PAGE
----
SBD/June 12, 2013/Marketing and Sponsorship

USGA Looks To Improve Pace Of Play With "Caddyshack"-Inspired Marketing Campaign

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The USGA in an attempt to "shake golf out of its slow-playing doldrums" today unveiled a new campaign centered around a line from the movie "Caddyshack," according to Bill Pennington of the N.Y. TIMES. The USGA initiative includes "five comedic 30-second videos" starring Tiger Woods, Arnold Palmer, Clint Eastwood, Paula Creamer and Annika Sorenstam. The "centerpiece of the videos and the faster-play movement" is a line by Rodney Dangerfield. Woods is seen "painstakingly pausing over a putt" as a wider camera angle reveals he is "at a miniature golf course where children waiting behind him yell: 'Hey, while we’re young.'” Palmer "says the same thing as Eastwood overthinks a shot standing along the ocean, drawing one of Eastwood’s best Dirty Harry-like stares." Sorenstam and Creamer are seen "laboring over how to best deliver Dangerfield’s renowned line." Sources said that more than 4 million golfers in recent years have "given up golf" due to the "tedious pace of play." The USGA videos, which are "more like public service announcements, come less [than] a month after the organization took a widely debated stand against the use of anchored putting strokes." Both moves appear to be "part of a strategic transformation for the USGA." The videos are "meant to be the jumping off point in a 'While We’re Young' campaign, as each skit directs people to a newly created Website that asks golfers and golf facility managers to sign a pledge to improve pace of play" (N.Y. TIMES, 6/12).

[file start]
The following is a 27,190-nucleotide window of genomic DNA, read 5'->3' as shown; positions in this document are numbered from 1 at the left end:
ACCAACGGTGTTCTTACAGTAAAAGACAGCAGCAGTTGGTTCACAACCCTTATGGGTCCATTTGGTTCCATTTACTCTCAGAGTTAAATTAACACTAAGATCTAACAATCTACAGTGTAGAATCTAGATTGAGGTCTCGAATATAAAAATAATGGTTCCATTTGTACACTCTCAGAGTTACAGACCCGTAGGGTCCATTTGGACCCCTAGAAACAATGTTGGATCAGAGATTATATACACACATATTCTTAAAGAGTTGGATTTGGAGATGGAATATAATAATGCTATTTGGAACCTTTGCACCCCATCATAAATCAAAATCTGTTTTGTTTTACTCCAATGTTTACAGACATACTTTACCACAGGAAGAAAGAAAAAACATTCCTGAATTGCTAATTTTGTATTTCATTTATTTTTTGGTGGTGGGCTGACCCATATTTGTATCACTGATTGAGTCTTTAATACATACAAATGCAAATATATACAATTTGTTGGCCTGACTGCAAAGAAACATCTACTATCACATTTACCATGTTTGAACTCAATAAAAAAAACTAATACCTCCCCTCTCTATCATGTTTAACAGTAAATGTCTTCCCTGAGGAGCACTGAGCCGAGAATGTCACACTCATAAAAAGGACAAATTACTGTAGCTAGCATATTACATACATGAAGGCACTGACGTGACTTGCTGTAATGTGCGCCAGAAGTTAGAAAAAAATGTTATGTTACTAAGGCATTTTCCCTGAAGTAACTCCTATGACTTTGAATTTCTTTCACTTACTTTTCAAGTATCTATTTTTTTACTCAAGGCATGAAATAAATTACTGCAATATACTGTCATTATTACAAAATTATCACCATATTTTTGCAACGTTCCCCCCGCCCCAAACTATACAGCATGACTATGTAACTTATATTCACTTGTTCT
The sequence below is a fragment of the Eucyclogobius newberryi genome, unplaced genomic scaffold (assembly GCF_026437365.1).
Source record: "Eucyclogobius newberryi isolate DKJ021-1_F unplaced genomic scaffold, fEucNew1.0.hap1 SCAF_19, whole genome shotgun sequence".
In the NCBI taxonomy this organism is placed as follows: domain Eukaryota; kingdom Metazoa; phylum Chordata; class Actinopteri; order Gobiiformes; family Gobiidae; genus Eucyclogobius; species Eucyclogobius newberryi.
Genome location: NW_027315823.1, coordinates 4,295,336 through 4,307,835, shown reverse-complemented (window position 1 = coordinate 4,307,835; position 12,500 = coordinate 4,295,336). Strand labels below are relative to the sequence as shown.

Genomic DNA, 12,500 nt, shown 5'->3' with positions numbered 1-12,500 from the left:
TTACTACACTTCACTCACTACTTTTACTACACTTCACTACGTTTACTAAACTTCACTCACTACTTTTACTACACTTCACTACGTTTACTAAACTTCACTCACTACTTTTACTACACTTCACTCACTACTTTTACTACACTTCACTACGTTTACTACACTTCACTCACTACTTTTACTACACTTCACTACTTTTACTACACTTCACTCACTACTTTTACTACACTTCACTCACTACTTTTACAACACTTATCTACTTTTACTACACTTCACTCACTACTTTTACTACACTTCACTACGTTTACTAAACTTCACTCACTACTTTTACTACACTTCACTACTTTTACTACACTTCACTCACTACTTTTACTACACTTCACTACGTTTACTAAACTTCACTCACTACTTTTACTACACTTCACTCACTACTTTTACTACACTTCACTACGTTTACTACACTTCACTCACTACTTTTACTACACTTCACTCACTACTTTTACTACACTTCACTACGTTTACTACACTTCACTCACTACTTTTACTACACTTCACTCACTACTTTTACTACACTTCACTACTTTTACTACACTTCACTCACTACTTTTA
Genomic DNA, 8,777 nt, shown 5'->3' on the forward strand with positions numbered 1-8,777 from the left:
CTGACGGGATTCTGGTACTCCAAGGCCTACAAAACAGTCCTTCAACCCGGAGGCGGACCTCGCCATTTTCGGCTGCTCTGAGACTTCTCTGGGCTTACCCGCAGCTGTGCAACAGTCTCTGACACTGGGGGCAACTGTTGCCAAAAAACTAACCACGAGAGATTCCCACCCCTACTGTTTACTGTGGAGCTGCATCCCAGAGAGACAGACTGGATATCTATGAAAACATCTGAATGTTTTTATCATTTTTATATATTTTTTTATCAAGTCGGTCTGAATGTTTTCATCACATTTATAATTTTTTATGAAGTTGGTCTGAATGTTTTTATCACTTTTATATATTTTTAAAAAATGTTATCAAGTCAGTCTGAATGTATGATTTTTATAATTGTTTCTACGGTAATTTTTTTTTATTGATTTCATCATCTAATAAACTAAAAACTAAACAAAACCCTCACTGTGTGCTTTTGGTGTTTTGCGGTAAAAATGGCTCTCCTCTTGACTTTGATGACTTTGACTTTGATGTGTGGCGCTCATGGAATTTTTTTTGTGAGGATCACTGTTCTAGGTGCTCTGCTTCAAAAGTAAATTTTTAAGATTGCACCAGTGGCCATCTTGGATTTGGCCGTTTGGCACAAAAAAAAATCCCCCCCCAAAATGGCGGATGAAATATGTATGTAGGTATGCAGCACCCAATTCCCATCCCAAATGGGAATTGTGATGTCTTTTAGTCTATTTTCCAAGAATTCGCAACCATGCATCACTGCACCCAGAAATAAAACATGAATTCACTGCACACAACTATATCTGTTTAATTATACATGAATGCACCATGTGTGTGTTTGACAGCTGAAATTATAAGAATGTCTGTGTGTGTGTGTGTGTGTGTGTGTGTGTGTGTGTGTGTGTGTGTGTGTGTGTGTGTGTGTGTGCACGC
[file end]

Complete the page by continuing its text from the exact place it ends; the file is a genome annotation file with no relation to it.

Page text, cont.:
TAKING A DIFFERENT APPROACH: USGA President Glen Nager formally announced the program during a press conference this morning and acknowledged the campaign is "different," but he hopes it will be "effective in mobilizing the golf community to be a part of the solution" to the pace-of-play problem. Nager: "Particularly if you, the media, will embrace it, support it and promote it.” Golf Channel’s Arron Oberholser said the USGA has "attacked this problem the right way." Oberholser: "It’s basically a public call to action, which I think is a great idea, getting it out there especially with the iconic names they’ve put up there” (“Live From the U.S. Open,” Golf Channel, 6/12).
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